[Greenbuilding] Roof slopes (was Re: Glass roofing)

Benjamin Pratt benjamin.g.pratt at gmail.com
Fri Aug 15 07:51:45 MDT 2014


Or 1:1.618

BTW, I can't see my own messages. Are they going though?

Ben


On Fri, Aug 15, 2014 at 8:22 AM, Clarke Olsen <colsen at fairpoint.net> wrote:

> A golden rectangle is one from which you can mark-off the square of an
> end, and be left with a smaller rectangle of identical proportion. If X & Y
> are the short and long sides, then X/Y = Y-X/X. Why don't these keyboards
> have a proper division symbol?
> Clarke Olsen
> clarkeolsendesign.com
> 373 route 203
> Spencertown, NY 12165
> USA
> 518-392-4640
> colsen at taconic.net
>
>
>
>
> On Aug 14, 2014, at 6:08 PM, RT <ArchiLogic at yahoo.ca> wrote:
>
> > On Thu, 14 Aug 2014 16:49:07 -0400, Clarke Olsen <colsen at fairpoint.net>
> wrote:
> >
> >> True, the temples are shallower, but the diagonal of a golden rectangle
> (10 to 16.14....) is an ancient proportion used for
> >> roofs in New England.
> >>
> >> On Aug 14, 2014, at 3:28 PM, candtcampbell at juno.com wrote:
> >>
> >>> I could have sworn that the pitch of a Greek pediment was something
> like 5.2 in 12.
> >>> My favorite pitch is 7.5/12, aka 10 in 16.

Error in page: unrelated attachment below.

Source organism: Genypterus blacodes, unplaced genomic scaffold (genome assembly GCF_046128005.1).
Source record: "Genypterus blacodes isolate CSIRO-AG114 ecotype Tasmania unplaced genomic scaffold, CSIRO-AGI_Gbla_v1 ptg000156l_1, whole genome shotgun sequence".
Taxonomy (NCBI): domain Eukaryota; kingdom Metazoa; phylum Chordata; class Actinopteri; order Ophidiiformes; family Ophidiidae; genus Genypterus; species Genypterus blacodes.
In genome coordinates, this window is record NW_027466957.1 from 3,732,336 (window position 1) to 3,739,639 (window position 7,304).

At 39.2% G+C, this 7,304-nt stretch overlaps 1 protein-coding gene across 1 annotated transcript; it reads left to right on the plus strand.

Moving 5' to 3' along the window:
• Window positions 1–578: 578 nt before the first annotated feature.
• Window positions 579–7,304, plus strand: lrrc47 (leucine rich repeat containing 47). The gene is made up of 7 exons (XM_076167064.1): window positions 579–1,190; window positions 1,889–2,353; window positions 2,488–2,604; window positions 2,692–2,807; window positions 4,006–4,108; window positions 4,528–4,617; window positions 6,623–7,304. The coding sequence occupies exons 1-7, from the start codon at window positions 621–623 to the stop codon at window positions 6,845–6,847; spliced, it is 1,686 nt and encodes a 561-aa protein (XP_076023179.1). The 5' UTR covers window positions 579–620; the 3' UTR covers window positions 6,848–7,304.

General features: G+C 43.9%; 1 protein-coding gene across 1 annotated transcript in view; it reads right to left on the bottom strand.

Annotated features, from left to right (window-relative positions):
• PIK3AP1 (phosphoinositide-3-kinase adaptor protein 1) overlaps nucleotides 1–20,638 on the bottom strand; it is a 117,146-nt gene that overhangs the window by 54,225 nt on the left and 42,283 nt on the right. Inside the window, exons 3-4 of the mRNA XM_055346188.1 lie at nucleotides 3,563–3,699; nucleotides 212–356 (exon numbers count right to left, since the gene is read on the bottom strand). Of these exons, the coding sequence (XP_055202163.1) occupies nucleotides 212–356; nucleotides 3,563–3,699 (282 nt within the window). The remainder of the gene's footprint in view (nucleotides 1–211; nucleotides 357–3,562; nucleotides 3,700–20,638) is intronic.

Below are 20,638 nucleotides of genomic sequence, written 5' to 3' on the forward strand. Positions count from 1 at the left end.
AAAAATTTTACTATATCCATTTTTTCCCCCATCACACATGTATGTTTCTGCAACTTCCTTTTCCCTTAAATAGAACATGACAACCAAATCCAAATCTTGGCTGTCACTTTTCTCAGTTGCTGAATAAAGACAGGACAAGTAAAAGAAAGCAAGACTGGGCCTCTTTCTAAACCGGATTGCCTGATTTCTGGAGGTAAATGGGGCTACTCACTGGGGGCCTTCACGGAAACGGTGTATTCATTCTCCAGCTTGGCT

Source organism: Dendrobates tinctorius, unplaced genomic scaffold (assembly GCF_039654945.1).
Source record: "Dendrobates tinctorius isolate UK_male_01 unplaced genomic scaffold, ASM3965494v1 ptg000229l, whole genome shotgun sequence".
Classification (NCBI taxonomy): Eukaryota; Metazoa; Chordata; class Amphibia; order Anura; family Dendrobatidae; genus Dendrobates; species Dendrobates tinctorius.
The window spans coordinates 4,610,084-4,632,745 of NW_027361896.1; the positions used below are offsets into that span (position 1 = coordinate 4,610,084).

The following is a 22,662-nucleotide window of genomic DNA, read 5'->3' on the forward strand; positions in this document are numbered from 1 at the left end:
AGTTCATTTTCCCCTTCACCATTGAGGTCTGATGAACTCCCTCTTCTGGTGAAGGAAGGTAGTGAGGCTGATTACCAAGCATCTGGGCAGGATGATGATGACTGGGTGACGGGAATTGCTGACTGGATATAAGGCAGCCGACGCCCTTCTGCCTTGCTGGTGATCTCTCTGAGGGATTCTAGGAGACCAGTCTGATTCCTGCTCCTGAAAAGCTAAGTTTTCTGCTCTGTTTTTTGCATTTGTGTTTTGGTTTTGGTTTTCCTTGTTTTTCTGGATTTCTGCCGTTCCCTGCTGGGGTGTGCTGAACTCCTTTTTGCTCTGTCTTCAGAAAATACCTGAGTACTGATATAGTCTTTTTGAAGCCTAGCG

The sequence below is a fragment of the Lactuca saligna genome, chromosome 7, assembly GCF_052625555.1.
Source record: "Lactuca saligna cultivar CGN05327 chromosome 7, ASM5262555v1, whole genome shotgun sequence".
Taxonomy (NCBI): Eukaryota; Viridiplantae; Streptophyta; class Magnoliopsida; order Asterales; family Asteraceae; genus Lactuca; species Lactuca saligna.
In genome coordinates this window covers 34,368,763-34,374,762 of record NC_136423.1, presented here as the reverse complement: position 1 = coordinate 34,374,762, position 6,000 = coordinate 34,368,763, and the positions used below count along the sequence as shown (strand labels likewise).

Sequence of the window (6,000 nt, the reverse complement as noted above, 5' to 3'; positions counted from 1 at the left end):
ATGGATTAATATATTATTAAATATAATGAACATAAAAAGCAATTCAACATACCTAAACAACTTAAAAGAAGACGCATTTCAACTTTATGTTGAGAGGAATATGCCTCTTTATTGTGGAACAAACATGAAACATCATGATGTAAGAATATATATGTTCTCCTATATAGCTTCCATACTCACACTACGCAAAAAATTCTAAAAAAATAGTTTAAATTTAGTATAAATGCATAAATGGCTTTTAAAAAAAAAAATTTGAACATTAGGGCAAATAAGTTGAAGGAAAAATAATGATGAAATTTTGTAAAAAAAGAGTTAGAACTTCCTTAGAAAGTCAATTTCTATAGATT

> >
> >
> > "7.5/12" and 10/16 are both Murrican (ie based on Imperial units)
> approximations of the diagonal of the Golden Rectangle -- close, but not
> perfect, Perfection being that which the Golden Mean is supposed to
> represent, derived by geometry rather than arithmetic.
> >
> > Me ? I like 7/12 for roofs. 30 degrees. Easy to set up for cuts and
> joints. Not so steep that you slide off when walking around on it but steep
> enough that snow and rain don't accumulate on the outside and the inhabited
> roof volume is an interesting space  -- human scaled as opposed to slopes
> 12/12 or more which are better suited the Divine where much of the
> "soaring" space (or as one typo in a realtor's ad called it "sorrowing 20
> foot ceilings") of the interior roof volume cannot be practically utilised.
> >
> > Enginoids also like 30 degrees for roof slopes. Steeper than 30 degrees
> and live loading due to wind becomes a governing factor in the structural
> design --shallower than 30 degrees, gravity loads govern -- 30 degrees is
> the sweet spot between the two and is structurally very efficient.
> >
> > --
> > === * ===
> > Rob Tom  .  .  . T60BOM
> > Kanata, Ontario, Canada
> >
> > A r c h i L o g i c  at  Y a h o o  dot C A
> > (manually winnow the chaff from my edress if you hit "reply")
> >
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